Archive

Archive for the ‘Language’ Category

Immoral Mission Creep

February 8, 2015 Leave a comment

First expressed in 1953, “mission creep” is the “expansion of a mission beyond its initial goals, even after its initial success”. Though often used to refer to military campaigns, it also provides an agile perspective to assess all social movements. Sensing success and popular acceptance, a group proceeds onward with another set of goals. In business the endless “pushing forward” is the name of the game: new products are the life line of a company and successful companies are known for multiple types of products.

Unlike businesses, where a concrete “product” is created, groups dedicated to the promotion of abstract concepts also suffer mission creep. Advocates can never solve a problem: there will always be persistent crumbs of the initial target problem. For a group determined to eliminate discrimination success can only breed new missions: “We are successful, so let’s move this campaign forward.”

Unfortunately the attributes of these movements is not always associated with goals that benefit society. For every group determined to eliminate discrimination another stands determined to continue or expand the status quo abuse. Progress is an endless battle, a constant give and take between perspectives of the greater good. For the individuals working to achieve a goal there remains only constant, infinite levels of challenge.

Advertisements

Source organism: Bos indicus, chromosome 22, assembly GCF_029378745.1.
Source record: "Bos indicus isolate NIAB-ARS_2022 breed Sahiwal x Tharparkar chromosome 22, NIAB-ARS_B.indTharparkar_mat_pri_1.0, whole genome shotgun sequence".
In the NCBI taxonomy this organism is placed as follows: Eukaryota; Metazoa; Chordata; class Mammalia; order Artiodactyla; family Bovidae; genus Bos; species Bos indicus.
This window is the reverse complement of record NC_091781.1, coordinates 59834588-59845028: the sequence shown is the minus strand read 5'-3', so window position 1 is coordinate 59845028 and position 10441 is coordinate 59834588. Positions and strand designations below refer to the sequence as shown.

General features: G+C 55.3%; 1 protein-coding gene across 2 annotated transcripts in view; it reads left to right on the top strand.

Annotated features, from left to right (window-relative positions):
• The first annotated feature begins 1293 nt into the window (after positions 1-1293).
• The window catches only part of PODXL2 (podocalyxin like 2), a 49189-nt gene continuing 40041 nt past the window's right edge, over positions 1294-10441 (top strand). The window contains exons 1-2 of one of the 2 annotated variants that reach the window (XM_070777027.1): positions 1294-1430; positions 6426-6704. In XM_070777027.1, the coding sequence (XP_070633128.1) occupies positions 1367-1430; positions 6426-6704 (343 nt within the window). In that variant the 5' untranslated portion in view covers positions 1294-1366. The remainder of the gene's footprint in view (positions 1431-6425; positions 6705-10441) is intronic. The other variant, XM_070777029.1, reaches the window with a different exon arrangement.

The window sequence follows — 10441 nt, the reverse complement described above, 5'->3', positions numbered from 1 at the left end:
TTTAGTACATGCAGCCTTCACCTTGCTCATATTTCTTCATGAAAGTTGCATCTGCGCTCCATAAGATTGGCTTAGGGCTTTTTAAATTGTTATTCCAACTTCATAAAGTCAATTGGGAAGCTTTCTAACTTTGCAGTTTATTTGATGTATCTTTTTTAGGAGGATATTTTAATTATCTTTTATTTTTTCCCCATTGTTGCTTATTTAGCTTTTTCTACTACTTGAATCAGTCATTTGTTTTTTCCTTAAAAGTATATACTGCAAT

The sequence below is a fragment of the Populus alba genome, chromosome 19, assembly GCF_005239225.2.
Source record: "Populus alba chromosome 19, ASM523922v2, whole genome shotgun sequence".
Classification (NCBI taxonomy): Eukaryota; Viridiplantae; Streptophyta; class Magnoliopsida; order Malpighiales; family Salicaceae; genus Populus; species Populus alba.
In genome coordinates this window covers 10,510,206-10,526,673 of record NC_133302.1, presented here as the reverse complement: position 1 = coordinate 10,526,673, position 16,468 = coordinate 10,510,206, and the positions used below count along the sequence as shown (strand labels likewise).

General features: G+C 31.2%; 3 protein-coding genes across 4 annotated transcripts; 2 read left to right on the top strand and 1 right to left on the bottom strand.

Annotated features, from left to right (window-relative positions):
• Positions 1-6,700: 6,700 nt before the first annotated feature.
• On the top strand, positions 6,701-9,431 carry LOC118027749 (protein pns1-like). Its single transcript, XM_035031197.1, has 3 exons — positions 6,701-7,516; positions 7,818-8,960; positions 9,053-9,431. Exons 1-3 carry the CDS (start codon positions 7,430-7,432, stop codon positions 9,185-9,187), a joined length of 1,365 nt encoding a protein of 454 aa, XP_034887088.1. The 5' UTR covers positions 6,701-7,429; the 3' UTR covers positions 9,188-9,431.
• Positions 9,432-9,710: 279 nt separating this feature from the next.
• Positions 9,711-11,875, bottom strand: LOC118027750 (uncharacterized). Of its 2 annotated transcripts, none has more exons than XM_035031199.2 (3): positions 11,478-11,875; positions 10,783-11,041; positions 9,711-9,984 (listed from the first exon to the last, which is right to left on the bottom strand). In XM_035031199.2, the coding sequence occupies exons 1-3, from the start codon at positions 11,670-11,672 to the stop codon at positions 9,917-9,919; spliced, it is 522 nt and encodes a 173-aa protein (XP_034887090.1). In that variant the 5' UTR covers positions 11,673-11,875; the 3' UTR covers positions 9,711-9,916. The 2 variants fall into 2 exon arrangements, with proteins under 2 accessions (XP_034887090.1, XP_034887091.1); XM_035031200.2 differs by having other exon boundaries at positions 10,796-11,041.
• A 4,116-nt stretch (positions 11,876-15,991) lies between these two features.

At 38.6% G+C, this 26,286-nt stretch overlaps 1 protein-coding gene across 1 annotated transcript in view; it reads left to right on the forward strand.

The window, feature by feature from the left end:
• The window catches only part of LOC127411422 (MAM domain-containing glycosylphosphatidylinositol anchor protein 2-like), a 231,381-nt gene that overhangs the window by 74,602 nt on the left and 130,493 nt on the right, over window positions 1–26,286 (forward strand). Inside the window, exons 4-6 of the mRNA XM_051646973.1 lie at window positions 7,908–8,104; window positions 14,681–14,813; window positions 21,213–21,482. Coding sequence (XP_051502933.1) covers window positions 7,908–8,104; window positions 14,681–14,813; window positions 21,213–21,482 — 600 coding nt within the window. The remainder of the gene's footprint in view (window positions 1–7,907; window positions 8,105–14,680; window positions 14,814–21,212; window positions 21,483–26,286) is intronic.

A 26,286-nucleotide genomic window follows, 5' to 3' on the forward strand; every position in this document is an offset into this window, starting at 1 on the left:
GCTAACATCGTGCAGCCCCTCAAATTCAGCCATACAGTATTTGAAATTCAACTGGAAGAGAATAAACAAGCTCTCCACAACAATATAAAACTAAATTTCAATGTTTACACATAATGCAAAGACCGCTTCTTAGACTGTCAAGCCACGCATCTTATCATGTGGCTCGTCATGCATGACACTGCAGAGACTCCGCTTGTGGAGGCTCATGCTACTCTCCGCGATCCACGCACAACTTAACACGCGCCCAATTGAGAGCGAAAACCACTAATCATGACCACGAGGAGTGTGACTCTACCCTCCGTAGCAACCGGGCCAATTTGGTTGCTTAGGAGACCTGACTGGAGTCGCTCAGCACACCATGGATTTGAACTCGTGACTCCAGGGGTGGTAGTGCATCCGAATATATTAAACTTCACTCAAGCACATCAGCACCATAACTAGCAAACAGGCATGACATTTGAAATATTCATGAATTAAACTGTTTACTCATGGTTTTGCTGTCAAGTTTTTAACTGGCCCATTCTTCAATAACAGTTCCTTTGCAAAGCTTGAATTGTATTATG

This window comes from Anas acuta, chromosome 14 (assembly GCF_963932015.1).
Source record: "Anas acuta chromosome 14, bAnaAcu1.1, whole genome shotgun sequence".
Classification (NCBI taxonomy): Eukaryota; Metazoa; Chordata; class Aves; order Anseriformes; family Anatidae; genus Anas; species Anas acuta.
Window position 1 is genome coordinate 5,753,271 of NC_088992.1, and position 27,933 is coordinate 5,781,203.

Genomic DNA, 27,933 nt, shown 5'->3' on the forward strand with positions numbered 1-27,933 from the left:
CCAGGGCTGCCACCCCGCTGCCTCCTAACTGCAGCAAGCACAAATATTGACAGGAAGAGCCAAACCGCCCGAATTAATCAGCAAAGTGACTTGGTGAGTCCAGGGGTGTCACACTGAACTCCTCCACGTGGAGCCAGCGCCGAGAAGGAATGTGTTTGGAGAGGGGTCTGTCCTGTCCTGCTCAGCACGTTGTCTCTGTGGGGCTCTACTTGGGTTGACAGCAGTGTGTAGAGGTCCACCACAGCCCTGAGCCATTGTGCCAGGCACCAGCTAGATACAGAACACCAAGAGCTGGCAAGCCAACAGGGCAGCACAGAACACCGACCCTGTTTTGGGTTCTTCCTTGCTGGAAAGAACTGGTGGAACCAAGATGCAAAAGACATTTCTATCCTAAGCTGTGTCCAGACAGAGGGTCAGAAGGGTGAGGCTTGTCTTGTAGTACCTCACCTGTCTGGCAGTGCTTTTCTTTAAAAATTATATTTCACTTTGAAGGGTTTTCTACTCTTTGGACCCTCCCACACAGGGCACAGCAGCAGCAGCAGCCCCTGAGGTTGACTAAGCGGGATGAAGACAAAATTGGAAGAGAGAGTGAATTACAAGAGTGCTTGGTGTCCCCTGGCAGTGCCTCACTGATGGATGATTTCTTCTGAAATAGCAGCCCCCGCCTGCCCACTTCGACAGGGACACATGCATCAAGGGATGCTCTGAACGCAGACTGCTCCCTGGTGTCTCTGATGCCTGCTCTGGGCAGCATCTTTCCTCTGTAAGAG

Certainly Uncertain

January 1, 2015 Leave a comment

In the chaos of existence comes a desperate search for certainty. From vast unknowns we find discomfort and anxiety. We fear to be mistaken and the pain of our confusion births a desperate need to know.

In The Wisdom of Uncertainty, Alan Watts suggests a comfort in confusing times. “The future is not here”, he writes and urges us to pause and think. To exist within the moment is our only saving grace. Reflection is an act of creation: remembering our memories and drawing our conclusions.

Watts reminds us that existence is a tricky thing: we are gifted with extraordinary senses that sponge the world around us. From sights and sounds to smells and thoughts the composition of our minds are overflowing streams of data. And yet, despite such profound gifts we cannot draw conclusions from this information. In reality there is o certainty in what we experience: the random is the norm.

Watts recalls an event in his childhood where he desired to send his friend a package of water. Desiring to mail it so that his recipient would open it and sense the deluge, he ultimately realizes the impossibility of the process. “The trouble is to get the water into any manageable shape”, he writes. For Watts this moment provided a pivotal insight into what he terms the “attempted solutions” of human enterprise. To simplify complicated things in neatly organized packages is impossible.